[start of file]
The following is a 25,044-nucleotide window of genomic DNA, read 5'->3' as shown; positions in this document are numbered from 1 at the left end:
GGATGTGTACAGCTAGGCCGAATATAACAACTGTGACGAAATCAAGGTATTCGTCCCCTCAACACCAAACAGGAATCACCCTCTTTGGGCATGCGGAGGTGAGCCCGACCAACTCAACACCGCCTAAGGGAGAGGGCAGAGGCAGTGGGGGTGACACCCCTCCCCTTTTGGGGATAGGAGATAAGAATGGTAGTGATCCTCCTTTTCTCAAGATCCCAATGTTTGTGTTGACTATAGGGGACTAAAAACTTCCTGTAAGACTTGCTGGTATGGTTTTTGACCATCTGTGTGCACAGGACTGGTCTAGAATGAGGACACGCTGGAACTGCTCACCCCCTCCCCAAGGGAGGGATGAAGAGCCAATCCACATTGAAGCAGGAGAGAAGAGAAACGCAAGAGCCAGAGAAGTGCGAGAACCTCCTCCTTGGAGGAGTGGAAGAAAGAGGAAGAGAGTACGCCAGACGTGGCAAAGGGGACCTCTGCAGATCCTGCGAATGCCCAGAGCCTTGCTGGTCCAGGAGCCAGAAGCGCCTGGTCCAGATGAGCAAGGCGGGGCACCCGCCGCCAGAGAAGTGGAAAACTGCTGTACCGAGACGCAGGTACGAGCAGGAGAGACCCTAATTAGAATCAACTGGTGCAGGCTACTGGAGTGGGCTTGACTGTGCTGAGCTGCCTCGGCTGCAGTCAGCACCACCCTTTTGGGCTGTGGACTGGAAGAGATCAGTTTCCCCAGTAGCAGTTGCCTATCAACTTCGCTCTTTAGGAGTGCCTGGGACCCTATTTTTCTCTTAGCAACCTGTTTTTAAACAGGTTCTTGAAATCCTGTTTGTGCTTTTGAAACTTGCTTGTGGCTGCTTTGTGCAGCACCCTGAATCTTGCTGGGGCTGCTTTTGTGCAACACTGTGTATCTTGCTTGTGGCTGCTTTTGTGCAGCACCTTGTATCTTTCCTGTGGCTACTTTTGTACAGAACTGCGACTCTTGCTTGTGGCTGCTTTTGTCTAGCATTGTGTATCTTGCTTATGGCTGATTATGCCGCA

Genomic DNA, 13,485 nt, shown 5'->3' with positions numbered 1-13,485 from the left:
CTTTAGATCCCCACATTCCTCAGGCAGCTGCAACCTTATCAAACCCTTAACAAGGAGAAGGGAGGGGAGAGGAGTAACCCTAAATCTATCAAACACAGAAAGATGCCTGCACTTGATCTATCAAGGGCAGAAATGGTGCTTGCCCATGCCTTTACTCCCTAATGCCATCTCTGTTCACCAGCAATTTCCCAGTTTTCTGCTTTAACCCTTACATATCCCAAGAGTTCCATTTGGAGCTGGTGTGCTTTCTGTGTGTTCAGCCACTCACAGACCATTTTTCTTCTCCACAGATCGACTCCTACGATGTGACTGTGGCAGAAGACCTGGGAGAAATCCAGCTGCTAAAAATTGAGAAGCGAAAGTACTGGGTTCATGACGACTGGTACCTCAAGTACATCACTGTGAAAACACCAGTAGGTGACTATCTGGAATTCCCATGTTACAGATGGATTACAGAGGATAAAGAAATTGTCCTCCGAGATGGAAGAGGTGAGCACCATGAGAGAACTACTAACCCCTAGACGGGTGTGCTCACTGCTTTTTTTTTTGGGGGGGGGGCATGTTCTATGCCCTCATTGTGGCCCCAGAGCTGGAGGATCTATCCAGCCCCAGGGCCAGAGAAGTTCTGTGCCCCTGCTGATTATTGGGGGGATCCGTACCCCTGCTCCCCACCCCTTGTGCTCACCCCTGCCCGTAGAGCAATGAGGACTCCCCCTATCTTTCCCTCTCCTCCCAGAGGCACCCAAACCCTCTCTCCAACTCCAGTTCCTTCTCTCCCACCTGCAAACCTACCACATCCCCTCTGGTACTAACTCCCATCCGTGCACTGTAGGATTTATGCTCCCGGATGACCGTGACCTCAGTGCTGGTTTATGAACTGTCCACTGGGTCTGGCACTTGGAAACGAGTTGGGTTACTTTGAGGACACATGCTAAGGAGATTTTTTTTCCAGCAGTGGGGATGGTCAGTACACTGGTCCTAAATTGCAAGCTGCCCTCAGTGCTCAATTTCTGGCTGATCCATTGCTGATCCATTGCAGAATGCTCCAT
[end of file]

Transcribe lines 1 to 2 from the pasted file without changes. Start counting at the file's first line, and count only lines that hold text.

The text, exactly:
The following is a 25,044-nucleotide window of genomic DNA, read 5'->3' as shown; positions in this document are numbered from 1 at the left end:
GGATGTGTACAGCTAGGCCGAATATAACAACTGTGACGAAATCAAGGTATTCGTCCCCTCAACACCAAACAGGAATCACCCTCTTTGGGCATGCGGAGGTGAGCCCGACCAACTCAACACCGCCTAAGGGAGAGGGCAGAGGCAGTGGGGGTGACACCCCTCCCCTTTTGGGGATAGGAGATAAGAATGGTAGTGATCCTCCTTTTCTCAAGATCCCAATGTTTGTGTTGACTATAGGGGACTAAAAACTTCCTGTAAGACTTGCTGGTATGGTTTTTGACCATCTGTGTGCACAGGACTGGTCTAGAATGAGGACACGCTGGAACTGCTCACCCCCTCCCCAAGGGAGGGATGAAGAGCCAATCCACATTGAAGCAGGAGAGAAGAGAAACGCAAGAGCCAGAGAAGTGCGAGAACCTCCTCCTTGGAGGAGTGGAAGAAAGAGGAAGAGAGTACGCCAGACGTGGCAAAGGGGACCTCTGCAGATCCTGCGAATGCCCAGAGCCTTGCTGGTCCAGGAGCCAGAAGCGCCTGGTCCAGATGAGCAAGGCGGGGCACCCGCCGCCAGAGAAGTGGAAAACTGCTGTACCGAGACGCAGGTACGAGCAGGAGAGACCCTAATTAGAATCAACTGGTGCAGGCTACTGGAGTGGGCTTGACTGTGCTGAGCTGCCTCGGCTGCAGTCAGCACCACCCTTTTGGGCTGTGGACTGGAAGAGATCAGTTTCCCCAGTAGCAGTTGCCTATCAACTTCGCTCTTTAGGAGTGCCTGGGACCCTATTTTTCTCTTAGCAACCTGTTTTTAAACAGGTTCTTGAAATCCTGTTTGTGCTTTTGAAACTTGCTTGTGGCTGCTTTGTGCAGCACCCTGAATCTTGCTGGGGCTGCTTTTGTGCAACACTGTGTATCTTGCTTGTGGCTGCTTTTGTGCAGCACCTTGTATCTTTCCTGTGGCTACTTTTGTACAGAACTGCGACTCTTGCTTGTGGCTGCTTTTGTCTAGCATTGTGTATCTTGCTTATGGCTGATTATGCCGCA